Of course, I wanted to create a Baseball Nerd twist to make the skills I was teaching simple and memorable (and fun).  And so I donned my Captain America mask and we played a game of “Shield Ball.”  In our games, we either caught the ball “Shield Up” or “Shield Down” to indicate the finger position.  And of course, the balls were bombs planted by Red Skull that might explode if they hit the ground.

We started with some coach throw practice, then divided the kids up and had them throwing to each other.  By using the “shields” rather than a traditional glove, it was both easier for the players to maintain good hand positioning and easier for us coaches to see whether a player was using proper technique.  I’ve now purchased enough of these for all the T-Ball teams in my league to use this weekend, so it will be Shield Ball for All on Saturday (provided it doesn’t rain–fingers crossed)!

If you are playing with your child at home or have your own T-Ball team, tossing the ball underhanded toward their glove side (rather than right in front of them) can help reinforce this technique.  Those “shields” are available all over the place.  I got mine at Target for $5/pair.  There are also ones that use softer balls.  They’re a bit more expensive, but are also great beginners tools.

So strap on a shield and catch like Cap!  Mask optional (though highly recommended).

Finding the Game Within the Game

July 25, 2012

The waitress groaned when I ordered an egg white omelet for lunch–love it!

Well, I’m just back from scenic Blackwood, New Jersey, where Gus and his travel team, the Arlington Thunder, had their last “sleep away” tournament.  Highly recommend the Meadows Diner if you’re in the Southern New Jersey area, by the way.

It, like most of our tournaments, was pretty tough on players, parents, and coaches, where I serve as an assistant this time ’round.  As you might remember, Gus didn’t make the “A” travel squad, but he quickly and happily joined the B-team.  A great number of kids wanted to play, and they ended up splitting things up into two teams, which, while it was great to allow more kids the opportunity to play, did dilute the talent pool—and at tournaments against B-teams that would be able to play with our A-team, this has presented us with a number of mercy-rule games, including three in this last tournament.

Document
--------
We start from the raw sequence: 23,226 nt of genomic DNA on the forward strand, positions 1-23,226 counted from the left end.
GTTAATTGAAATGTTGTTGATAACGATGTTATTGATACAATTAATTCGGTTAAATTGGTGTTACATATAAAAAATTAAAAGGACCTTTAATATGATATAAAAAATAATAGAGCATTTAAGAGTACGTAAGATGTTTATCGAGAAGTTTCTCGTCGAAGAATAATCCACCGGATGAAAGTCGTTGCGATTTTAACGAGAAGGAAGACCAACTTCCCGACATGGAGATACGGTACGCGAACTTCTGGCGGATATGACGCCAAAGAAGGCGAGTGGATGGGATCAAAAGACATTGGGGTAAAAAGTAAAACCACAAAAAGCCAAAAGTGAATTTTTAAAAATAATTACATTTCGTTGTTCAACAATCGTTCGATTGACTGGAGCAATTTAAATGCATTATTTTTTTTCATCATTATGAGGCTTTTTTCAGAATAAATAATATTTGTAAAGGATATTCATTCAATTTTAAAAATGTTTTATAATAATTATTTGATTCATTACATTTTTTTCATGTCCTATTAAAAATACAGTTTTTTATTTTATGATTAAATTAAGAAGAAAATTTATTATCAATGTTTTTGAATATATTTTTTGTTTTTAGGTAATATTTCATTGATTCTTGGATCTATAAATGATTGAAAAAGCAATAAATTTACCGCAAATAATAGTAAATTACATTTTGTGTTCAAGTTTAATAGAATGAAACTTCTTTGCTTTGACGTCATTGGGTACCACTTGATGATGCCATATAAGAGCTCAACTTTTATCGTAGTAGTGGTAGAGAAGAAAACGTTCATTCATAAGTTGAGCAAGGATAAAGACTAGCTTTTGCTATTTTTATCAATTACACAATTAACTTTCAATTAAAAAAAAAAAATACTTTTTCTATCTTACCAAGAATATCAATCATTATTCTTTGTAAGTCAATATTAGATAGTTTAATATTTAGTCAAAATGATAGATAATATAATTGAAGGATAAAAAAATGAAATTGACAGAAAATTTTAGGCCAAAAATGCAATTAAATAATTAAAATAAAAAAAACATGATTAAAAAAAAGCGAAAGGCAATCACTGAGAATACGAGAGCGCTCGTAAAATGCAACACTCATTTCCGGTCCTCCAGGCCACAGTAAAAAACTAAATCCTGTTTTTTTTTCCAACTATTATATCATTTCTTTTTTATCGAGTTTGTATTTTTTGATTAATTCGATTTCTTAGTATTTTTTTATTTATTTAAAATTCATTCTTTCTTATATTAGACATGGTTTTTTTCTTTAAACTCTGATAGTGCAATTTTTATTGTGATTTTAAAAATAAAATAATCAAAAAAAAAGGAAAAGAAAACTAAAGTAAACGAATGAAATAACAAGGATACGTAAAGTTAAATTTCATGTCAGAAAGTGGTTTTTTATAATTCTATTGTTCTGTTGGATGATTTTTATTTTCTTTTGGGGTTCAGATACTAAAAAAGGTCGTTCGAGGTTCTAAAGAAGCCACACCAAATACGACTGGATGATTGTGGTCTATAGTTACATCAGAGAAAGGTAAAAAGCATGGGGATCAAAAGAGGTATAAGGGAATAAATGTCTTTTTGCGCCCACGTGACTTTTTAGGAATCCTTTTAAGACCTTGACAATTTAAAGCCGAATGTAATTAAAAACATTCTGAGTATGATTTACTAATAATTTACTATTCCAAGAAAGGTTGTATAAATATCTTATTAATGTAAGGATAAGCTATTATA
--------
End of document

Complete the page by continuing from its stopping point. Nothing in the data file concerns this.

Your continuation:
The “A” is for Arlington–really!

The first game of this tournament was particularly hard, as the “home team” was an excellent squad that play together year-round.  Indeed, we can often tell by the pro-quality button-down, stitched logo uniforms and personally monogrammed, team-logo embossed baseball bags that, our boys with their gray t-shirts with the Pie-Tanza sponsor logo on the back accompanied by Braves hats might be a little outmatched.  What do they say about clothes making the man?

In the three and a half innings we played before the merciful end, our fellas didn’t manage to hit one ball out of the infield, and we were singularly unprepared for the laser show the opposition put on.  Gus pitched an inning and desperately tried to hold his composure even after our guys mishandled three makeable plays in succession.  I was proud that he kept fighting both his emotions and those big, bad, Blackwood boys, even though he eventually was overwhelmed by both.

After the game, Coach Werfel gathered the guys and did his best to pep them up, but to little avail.  The fun of playing was gone, as you can spin the “joy in playing” speech in only so many different ways.  When you don’t feel like you’re even competing, it’s hard to find the joy in that.

As the coach was getting his lineup together for our second game, he asked me to help the boys work on laying off high pitches by throwing some BP with whiffle balls.  I headed over to the practice field with my bucket and a trail of moping Tweens dragging their bats behind them like a hunting party of sullen Cro-Magnons.

Highly recommended for your kids if you’re in Northern VA

I had fifteen minutes to figure out how to get these guys to find the fun again.  I then remembered what the good folks over at the Virginia Baseball Club, a great group that both my boys have been playing with on the off-season pretty much since they could walk, always did in practice—make each drill into a game.

“Okay, boys, time for a tournament!” I yelled as the last of them crossed onto the dirt threshold.  “Everyone bunts two and hits five.  Bunts and ground balls are worth a point, line drives five points, and you get 20 points if you are able to get a ball into the outfield.  And, for those in the field, five points to any ball you catch in the fly!”  Slightly intrigued, they picked up a step and lined up for me to call out the batting order.  “Oh, and one other thing.  Minus five points for every high pitch you swing at—whether you hit it or not!  Player with the most points gets a treat the snack bar from coach.”  The collective “OUCH!” followed by “OH!” from the team let me know that they were, indeed, at attention.